Things were getting a little routine for me after the birth of our baby girl, Kimberley Erna. But things always change, nothing stays the same. When we landed in L.A. From Hawaii, we went to the studio to say hello to everyone and show off our gorgeous tans, and Kimberley's fancy Hawaiian clothes. We were hit with some exciting news. Our Vice President said, “Bill and Pat, we have an extra job for you guys next year, and extra money. We'd like you to take care of 32 birds (pigeons)”

“Sure…” says Bill. But later, when we got home he says, “No way! You're taking care of the birds. I'm not going to even look at them!” But I don't know the first thing about pigeons. All I know is that they hang around statues and turn them white! I didn't want a single solitary thing to do with them and I made myself perfectly clear.

Summer vacation came and with our trip to Lake El Mirage to run our land sailer and ride our motorcycles, canoeing on the Colorado River, stopping at Carlsbad Caverns, White Sands National Park on our way back to Bill’s home in Kansas...we completely forgot about the birds until summer vacation was over and we were in Atlantic City again with a new show, new props, new costumes, new faces and a new project. “The Birds”.

After our first week there, we get on inner-office memo; “Re: pick up Mr. Ed Krieg at Philadelphia International Airport, United flight 426 at 5:17 pm.”

So, off we go in a rented station wagon to Philly. We took advantage of a little small side trip to visit my mother in town. Did you ever have the opportunity to pick someone up at the airport that you hadn't a clue as to what they look like? It's an experience in itself. All the way to the airport we tried to visualize what he might look like. By the time we got to the airport, he was; very, very tall, skinny, lanky, with long, jet black, straggly hair, sunken cheeks, bearded, milk bottom glasses, wearing a black suit...and all hunched over like a vulture!

What a surprise it was when this nice looking, short blond hair, pleasing glowing smile, nicely dressed man sat down in the front seat, turned to me in the back seat, shot out his hand for a hearty hello and said, “Hi! I'm Ed Krieg, you must be...” Stunned, I said...”Pat Brenner...and this is Kimberley our side kick” Thinking to myself while all this was going on...was right about the glasses, not milk bottom, but glasses nonetheless! When his hand touched mine it was like instant friendship, such a warm, strong hand. Hands are the way through the years I've learned to judge people. The way they look, how they move and the way they feel when you shake to say hello project a lot about a person.

Now the ball was rolling. Ed and his pigeons were there. We talked all the way from the airport to Atlantic City about each other, different experiences, places we've been while all the time Kimberley was tantalizing the birds! (Ahem, I need to step in here and say I was not tantalizing the birds, but merely...showing them affection!) Needless to say, as soon as I met Ed and his 32 foster children, I fell in love and from that moment I knew...this job was MINE!

We got the birds all set up in their new home, Ed in his hotel and when we finally got home ourselves, I couldn't sleep a wink from the excitement. The next day, we flew the birds in a closed room so they couldn't fly away. They had to get used to the box they have to land on during the show. When they flew for the first time it was the most breathtaking sight. I fell in love again. Every day after that first flight they got better and better till we took them onto the ice. Each day, we moved farther and farther down ice till we were right smack up to the front dash.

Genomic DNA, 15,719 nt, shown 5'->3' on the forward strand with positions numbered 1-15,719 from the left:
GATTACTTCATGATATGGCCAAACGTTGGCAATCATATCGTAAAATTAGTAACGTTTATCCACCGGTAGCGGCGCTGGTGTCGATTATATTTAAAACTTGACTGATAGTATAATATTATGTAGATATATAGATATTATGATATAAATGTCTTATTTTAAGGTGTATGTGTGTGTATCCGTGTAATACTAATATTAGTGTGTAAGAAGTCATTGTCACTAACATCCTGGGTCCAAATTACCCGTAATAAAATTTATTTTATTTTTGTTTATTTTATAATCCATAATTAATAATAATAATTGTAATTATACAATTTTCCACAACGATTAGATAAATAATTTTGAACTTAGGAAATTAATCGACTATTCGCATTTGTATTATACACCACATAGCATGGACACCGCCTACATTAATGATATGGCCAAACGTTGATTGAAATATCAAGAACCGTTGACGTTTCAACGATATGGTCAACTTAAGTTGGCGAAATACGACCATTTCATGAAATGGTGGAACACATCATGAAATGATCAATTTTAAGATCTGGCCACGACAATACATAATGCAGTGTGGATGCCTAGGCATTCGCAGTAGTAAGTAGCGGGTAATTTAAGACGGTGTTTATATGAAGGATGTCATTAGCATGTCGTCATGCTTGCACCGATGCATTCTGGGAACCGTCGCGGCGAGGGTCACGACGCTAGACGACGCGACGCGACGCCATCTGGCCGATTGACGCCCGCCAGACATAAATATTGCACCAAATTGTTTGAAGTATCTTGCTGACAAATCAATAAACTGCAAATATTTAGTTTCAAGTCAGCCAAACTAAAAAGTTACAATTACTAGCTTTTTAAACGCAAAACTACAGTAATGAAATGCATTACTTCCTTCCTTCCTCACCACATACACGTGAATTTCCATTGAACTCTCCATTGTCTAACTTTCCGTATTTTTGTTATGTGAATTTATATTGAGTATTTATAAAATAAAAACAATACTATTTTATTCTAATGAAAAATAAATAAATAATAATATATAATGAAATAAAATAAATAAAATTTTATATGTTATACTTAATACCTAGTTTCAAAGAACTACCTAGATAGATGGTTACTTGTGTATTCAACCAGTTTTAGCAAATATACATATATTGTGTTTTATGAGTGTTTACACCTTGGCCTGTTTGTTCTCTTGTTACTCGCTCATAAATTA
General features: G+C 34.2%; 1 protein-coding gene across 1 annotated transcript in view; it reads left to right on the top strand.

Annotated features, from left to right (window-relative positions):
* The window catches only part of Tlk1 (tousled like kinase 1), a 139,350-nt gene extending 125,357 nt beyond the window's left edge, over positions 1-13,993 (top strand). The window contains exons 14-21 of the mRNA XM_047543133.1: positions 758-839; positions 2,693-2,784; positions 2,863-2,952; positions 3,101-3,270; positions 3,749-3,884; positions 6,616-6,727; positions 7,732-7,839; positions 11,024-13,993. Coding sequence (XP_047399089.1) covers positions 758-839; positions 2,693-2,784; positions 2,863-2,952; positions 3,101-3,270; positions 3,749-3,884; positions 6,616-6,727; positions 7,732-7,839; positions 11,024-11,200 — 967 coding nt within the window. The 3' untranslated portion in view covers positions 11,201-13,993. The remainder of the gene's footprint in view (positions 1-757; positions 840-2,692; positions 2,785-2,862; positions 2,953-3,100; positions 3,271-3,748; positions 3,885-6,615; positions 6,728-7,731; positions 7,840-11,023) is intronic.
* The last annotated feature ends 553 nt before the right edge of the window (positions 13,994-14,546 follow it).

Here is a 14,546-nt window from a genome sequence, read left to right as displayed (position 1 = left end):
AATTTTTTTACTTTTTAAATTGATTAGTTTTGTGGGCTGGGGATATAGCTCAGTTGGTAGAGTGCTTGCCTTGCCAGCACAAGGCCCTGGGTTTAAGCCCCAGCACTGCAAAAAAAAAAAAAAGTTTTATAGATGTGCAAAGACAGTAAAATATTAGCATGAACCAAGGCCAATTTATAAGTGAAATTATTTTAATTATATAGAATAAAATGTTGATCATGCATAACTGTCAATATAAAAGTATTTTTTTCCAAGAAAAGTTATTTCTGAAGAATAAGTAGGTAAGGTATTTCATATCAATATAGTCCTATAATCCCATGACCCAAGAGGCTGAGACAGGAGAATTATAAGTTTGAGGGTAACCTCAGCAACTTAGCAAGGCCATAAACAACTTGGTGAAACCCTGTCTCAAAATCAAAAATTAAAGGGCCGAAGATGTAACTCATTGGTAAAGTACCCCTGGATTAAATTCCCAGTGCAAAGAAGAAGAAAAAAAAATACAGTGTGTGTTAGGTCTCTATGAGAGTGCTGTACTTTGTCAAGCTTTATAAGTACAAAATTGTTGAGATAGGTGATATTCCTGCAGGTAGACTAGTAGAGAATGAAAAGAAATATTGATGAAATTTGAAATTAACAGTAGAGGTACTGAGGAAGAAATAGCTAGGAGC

Once we had a couple of birds fly away and we spent most of the day running up and down the steps of the auditorium trying to net them down. But suddenly, victory. Ed caught two in the net. That's a thrilling sight to see Ed catch a bird in flight with a net! And, I know from experience it's not an easy chore. The final result was...sore legs.

The birds are quick, and very clever. We got them all back thanks to Ed and I thought to myself, “I'll never be able to get them back if they get away when Ed's not here” After a week, I got a little discouraged and I wanted to give up. It seemed like so much to learn in such a short time. Ed was only staying three weeks. Three weeks is a short time to teach someone all there is to know about birds. When I'm sure it took Ed years of trial and error and lots of experiences to gain his knowledge of raising and rearing birds.

Each bird is like a person. They all have different personalities and I've named them to match the personalities of people I felt they portrayed. One is feisty, one a complainer, one is quiet, a couple like to be the center of attraction, one is elegant, some are prouder than other others and some just blend in. But when it comes to their job, and they know what there job is now, they are all the same...beautiful! None more beautiful than the other.

I had so many questions to throw at Ed before he left for his home in Vegas. I'm sure it made his head spin - “What do I do if they don't eat? How do I know when they are sick? What about mites, lice? What if one lands on the ice and one of the kids skates over their foot?! What do I do when they lay eggs? What do I do when one flies away on the last show and we move out that night?” If his head didn't spin, mine made up for his!